Quality-oriented cooperative wineries dominate Alto Adige’s production, but there are also increasing numbers of small grower-producers who make handcrafted wines with lots of character. The majority of the wines are bottled under the generic Alto Adige (Südtirol) DOC. However, this denomination reserves some special subzone labels for: Lagrein from Gries on the edge of the provincial capital of Bolzano; Schiava wines from the picturesque village of Santa Maddalena; aromatic whites from the subalpine Valle Isarco and Val Venosta; and the intensely mineral-flavored Pinot Bianco and Sauvignon Blanc of Terlano. All are worth seeking out.


soil type: deep gravel beds, gray marl, basalt
red grape variety: Merlot, Cabernet Sauvignon, Teroldego, Marzemino
white grape variety: Chardonnay, Müller-Thurgau, Nosiola, Pinot Bianco
wine styles: red, white, sparkling, dessert

Trentino is the entirely Italian-speaking part of the double-barreled Trentino-Alto Adige region. It occupies the lower part of the Adige, as well as the side valleys that stretch toward Lago di Garda and the Alpi Dolomitiche (Dolomites). Clever planning and faultless winemaking (the region is home to Italy’s top school of oenology) have created a very market-friendly wine industry here. Trentino DOC brings together 19 varietals and a couple of blends from different parts of the subregion. Eighty per cent of this production is handled by cooperatives, another 18 percent by private bottling firms, and the rest by independent growers. Although the latter make up a mere two percent of the wine bottled in the region, their mini-productions are among the most exciting wines to come out of Trentino today. Many of these private growers opt out of the DOC in favor of the less restrictive IGT Vigneti delle Dolomiti label.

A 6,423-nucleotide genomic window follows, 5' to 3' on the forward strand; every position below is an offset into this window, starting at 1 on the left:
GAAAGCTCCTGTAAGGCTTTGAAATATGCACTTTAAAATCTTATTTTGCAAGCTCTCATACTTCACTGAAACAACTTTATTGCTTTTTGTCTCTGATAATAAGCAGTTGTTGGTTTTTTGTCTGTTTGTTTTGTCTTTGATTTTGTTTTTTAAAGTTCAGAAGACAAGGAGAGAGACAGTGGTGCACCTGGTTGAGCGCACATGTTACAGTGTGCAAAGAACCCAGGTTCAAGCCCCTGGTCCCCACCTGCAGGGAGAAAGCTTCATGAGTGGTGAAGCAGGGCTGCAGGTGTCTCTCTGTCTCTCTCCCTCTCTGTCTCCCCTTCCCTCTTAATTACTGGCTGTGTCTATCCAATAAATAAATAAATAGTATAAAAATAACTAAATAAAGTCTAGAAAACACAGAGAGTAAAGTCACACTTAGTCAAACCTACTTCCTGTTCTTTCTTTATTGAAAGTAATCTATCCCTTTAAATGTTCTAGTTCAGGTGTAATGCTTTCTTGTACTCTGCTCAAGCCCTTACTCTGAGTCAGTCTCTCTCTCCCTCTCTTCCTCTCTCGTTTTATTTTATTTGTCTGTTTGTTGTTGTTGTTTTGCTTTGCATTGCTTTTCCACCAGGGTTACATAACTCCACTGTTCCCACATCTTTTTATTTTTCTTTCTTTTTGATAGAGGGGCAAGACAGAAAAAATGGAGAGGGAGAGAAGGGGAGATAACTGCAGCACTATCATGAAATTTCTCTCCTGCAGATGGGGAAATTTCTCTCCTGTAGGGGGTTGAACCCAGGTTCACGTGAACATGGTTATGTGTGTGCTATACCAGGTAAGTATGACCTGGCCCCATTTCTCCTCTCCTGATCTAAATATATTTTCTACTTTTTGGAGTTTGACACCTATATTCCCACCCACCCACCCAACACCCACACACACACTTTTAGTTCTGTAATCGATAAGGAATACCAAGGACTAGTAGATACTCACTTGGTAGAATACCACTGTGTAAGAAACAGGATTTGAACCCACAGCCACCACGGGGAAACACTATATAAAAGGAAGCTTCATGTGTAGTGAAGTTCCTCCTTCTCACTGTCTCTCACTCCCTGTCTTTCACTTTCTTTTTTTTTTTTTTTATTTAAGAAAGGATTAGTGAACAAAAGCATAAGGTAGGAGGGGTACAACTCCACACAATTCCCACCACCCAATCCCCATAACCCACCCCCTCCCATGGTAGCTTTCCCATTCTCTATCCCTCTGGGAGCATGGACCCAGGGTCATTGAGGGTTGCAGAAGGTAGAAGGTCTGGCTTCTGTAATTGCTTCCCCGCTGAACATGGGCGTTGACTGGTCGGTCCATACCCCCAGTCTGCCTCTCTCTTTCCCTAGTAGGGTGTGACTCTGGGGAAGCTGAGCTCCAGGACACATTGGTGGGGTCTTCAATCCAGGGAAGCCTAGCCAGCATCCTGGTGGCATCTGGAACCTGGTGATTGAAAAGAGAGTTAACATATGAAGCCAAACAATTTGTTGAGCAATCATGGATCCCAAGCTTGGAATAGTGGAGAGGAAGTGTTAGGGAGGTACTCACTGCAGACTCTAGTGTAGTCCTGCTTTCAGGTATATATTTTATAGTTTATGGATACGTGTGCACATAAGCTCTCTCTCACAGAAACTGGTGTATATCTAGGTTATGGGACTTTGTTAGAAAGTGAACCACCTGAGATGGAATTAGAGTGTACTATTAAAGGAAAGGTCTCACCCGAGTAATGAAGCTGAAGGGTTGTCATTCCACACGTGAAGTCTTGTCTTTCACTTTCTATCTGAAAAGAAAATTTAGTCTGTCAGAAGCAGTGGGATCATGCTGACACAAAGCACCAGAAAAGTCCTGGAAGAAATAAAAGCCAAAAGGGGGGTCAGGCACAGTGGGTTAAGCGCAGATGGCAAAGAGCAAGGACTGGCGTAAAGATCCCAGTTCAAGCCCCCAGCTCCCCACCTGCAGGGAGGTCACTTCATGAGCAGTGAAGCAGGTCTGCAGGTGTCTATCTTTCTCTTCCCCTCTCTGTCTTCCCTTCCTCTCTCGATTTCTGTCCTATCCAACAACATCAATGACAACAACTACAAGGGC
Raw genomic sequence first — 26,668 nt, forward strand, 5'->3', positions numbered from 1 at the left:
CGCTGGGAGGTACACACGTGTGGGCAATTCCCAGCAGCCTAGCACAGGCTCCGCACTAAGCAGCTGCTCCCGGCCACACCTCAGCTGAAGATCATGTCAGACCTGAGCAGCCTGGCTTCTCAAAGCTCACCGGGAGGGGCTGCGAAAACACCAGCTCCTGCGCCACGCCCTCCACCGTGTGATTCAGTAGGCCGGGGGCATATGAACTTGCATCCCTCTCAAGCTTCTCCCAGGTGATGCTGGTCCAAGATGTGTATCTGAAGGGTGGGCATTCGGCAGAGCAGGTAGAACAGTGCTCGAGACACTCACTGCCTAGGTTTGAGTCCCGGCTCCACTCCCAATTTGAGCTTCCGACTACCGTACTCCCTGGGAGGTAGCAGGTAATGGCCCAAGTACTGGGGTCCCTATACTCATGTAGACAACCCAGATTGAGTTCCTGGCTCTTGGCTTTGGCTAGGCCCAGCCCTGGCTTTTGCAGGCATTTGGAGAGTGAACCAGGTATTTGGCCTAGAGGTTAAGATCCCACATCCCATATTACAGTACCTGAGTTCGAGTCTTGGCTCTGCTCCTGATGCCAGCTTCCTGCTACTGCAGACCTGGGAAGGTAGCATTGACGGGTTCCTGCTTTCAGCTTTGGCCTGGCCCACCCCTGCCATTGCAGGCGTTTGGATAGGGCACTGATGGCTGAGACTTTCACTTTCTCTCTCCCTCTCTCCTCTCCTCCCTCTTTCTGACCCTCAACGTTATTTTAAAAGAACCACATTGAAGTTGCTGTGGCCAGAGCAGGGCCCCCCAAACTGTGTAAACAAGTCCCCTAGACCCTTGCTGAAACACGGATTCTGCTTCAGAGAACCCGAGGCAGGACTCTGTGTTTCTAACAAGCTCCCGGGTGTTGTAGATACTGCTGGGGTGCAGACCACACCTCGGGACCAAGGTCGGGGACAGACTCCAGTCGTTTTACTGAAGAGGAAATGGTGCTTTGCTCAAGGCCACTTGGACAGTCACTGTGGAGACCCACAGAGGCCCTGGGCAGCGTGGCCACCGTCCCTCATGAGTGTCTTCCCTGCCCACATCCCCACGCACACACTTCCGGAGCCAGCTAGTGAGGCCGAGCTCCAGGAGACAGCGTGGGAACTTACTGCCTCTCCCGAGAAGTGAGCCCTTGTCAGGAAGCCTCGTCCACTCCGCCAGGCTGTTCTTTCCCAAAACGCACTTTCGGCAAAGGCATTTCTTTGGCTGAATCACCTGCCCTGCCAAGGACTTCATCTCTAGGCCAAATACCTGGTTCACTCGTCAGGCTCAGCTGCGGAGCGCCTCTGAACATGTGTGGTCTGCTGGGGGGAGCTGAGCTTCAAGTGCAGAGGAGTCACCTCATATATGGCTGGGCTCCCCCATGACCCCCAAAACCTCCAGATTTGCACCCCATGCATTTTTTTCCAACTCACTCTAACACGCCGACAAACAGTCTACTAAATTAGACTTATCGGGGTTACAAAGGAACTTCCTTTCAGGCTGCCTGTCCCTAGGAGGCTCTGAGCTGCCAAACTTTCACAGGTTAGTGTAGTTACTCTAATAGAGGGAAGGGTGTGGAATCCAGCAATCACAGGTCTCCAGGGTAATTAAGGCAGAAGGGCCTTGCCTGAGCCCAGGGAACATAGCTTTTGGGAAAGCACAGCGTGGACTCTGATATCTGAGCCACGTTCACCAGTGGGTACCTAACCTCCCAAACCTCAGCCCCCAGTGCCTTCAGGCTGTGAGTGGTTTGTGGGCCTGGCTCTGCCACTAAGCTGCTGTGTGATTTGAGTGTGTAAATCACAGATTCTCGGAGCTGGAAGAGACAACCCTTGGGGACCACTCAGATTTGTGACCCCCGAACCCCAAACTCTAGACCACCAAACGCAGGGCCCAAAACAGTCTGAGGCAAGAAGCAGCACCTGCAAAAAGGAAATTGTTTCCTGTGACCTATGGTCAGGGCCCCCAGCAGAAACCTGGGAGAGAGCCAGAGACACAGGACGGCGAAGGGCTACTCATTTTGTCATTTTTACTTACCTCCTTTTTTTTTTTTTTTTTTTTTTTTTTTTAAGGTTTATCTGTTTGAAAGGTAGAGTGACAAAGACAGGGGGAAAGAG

The most planted grape in this region is Chardonnay, the vast bulk of which goes into Trento DOC Metodo Classico, a wine that makes champagne-style wines affordable. Trentino is Italy’s only serious producer of Müller-Thurgau, a grape that is associated with high vineyards and produces crisp white wines with a hint of grapefruit. Nosiola is another altitude-loving grape variety. It is not the world’s most thrilling white in dry versions, but in the Mediterranean mesoclimate of the Valle dei Laghi it makes an explosively sweet, dried grape dessert wine called vin santo. On the red front, besides Cabernet Sauvignon and Merlot (Trentino was the first region in Italy to make Bordeaux-style Cabernet-Merlot blends), the region has its own share of local varieties. Potentially the most interesting is the dark, dry, and full-bodied Teroldego. This grows only in a small gravelly area on the floor of the Valle dell’Adige called the Campo Rotaliano, and makes Teroldego Rotaliano DOC. Then there is Marzemino, an easy-to-like red from the south of the region. Mozart’s librettist Del Ponte rated it so highly that he wrote it into the final act of Don Giovanni.

Grappa’s new image

Grappa is made by refermenting and distilling the skins and seeds left over from winemaking. It has been brewed for hundreds of years across northern Italy, but has particularly strong traditions in Trentino-Alto Adige, the Veneto, and Friuli-Venezia Giulia. Originally used in poor districts as an anesthetic, disinfectant, or antidepressant, it was reinvented as a sophisticated after-dinner drink in the late 1980s. Today, its rustic earthiness has been replaced by soft grapey flavors, and it is likely to be bottled in Venetian Murano glass. The best producers include: Jacopo Poli (0424 524426), Nonino (, Distilleria Aquileia (, and Segnana (